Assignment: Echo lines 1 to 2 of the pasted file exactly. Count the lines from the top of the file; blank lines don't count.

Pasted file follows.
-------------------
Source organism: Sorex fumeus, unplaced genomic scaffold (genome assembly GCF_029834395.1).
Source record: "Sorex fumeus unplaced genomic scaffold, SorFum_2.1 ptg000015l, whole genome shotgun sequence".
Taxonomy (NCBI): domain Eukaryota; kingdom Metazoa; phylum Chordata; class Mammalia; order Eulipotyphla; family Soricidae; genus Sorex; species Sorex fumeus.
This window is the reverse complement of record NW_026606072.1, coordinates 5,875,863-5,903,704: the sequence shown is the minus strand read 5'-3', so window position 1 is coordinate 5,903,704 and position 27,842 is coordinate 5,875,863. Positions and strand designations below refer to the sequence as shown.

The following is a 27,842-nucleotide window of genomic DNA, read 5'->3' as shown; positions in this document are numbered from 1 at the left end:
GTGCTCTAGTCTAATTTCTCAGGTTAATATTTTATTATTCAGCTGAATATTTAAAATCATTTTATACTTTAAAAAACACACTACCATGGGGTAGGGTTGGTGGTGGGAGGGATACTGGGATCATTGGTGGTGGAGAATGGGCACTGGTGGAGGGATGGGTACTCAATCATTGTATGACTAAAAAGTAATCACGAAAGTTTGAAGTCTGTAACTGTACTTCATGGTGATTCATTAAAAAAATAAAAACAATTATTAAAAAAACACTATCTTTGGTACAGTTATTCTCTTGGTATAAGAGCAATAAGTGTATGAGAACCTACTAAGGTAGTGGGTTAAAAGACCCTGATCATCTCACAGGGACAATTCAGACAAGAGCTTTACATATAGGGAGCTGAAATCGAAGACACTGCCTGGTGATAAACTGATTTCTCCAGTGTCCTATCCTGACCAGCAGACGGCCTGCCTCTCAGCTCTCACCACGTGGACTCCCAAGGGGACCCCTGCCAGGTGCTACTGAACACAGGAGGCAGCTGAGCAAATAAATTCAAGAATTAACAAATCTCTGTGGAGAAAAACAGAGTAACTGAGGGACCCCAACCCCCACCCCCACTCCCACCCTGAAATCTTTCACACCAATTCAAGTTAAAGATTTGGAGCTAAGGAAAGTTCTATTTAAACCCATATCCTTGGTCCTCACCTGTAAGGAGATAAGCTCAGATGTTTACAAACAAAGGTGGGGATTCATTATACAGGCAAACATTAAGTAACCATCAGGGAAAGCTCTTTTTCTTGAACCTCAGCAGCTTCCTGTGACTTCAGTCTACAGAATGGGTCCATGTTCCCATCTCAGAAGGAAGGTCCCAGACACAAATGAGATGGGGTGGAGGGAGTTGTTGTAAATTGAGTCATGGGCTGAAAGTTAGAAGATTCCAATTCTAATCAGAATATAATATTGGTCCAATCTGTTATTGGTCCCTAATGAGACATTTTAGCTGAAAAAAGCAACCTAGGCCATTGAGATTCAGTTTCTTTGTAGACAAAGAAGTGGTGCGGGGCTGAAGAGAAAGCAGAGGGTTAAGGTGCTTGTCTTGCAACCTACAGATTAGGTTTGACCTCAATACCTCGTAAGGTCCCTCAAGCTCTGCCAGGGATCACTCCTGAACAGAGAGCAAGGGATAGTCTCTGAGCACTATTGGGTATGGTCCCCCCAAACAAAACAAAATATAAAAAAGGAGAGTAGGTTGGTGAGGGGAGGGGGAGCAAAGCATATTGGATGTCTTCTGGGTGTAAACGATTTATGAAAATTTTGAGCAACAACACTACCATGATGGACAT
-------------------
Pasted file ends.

Source organism: Sorex fumeus, unplaced genomic scaffold (genome assembly GCF_029834395.1).
Source record: "Sorex fumeus unplaced genomic scaffold, SorFum_2.1 ptg000015l, whole genome shotgun sequence".